Another soldier brought home
An Alba soldier from the Korean War has been identified among remains returned to the United States from North Korea last year.
The Defense POW/MIA Accounting Agency (DPAA) announced Monday that Army 1st Lt. George S. Crisp, 24, of Alba, killed during the Korean War, was accounted for Sept. 3, 2019.
In late 1950, Crisp was a member of Company L, 3rd Battalion, 31st Infantry Regiment, 7th Infantry Division. His unit was engaged in intense fighting with the Chinese People’s Volunteer Forces at Sinhung-ri, near the Chosin Reservoir in North Korea. He was reported to have last been seen near Hagaru-ri, but his remains could not be located. The U.S. Army declared Crisp deceased as of Dec. 12, 1950.
On July 27, 2018, following the summit between President Donald Trump and North Korean Supreme Leader Kim Jong-un in June 2018, North Korea turned over 55 boxes, purported to contain the remains of American service members killed during the Korean War. The remains arrived at Joint Base Pearl Harbor-Hickam, Hawaii on Aug. 1, 2018, and were subsequently accessioned into the DPAA laboratory for identification.
To identify Crisp’s remains, scientists from DPAA used anthropological analysis, as well as circumstantial and material evidence. Additionally, scientists from the Armed Forces Medical Examiner System used mitochondrial DNA (mtDNA) and autosomal DNA (auSTR) analysis.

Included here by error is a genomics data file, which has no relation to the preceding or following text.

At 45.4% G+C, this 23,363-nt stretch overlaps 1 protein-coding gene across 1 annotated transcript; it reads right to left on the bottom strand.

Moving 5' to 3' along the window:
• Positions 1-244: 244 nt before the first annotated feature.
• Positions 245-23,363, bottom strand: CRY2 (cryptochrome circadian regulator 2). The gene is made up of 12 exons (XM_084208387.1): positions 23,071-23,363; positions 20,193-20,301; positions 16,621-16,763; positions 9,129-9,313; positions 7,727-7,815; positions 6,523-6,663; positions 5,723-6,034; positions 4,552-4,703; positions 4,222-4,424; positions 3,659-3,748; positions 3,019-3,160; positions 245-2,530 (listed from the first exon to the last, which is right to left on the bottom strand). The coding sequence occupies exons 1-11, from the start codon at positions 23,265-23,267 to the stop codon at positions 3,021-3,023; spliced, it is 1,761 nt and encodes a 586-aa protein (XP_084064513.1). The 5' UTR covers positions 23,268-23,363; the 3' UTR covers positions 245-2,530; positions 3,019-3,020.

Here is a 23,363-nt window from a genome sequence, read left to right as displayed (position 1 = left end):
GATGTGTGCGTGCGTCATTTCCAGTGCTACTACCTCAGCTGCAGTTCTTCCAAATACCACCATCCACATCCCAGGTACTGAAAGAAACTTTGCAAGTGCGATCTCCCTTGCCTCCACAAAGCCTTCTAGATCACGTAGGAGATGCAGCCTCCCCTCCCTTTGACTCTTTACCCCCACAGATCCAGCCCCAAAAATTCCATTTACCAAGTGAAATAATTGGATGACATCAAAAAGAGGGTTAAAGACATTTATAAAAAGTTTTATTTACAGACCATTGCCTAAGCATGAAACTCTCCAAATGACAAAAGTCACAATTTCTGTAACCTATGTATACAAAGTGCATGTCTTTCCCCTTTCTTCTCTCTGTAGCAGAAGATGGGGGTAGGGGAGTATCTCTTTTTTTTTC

Today, 7,606 Americans remain unaccounted for from the Korean War. Using modern technology, identifications continue to be made from remains that were previously returned by Korean officials, recovered from Korea by American recovery teams or disinterred from unknown graves. Crisp’s name is recorded on the Courts of the Missing at the National Memorial Cemetery of the Pacific in Honolulu, along with the others who are missing from the Korean War. A rosette will be placed next to his name to indicate he has been accounted for.
Crisp will be buried at Arlington National Cemetery in Arlington, Virginia.
The date has yet to be determined.
Earlier this year the remains of a Vietnam-era soldier were identified and returned to Texas, Major Roy Knight Jr., whose brother, Bill, resides in Mineola.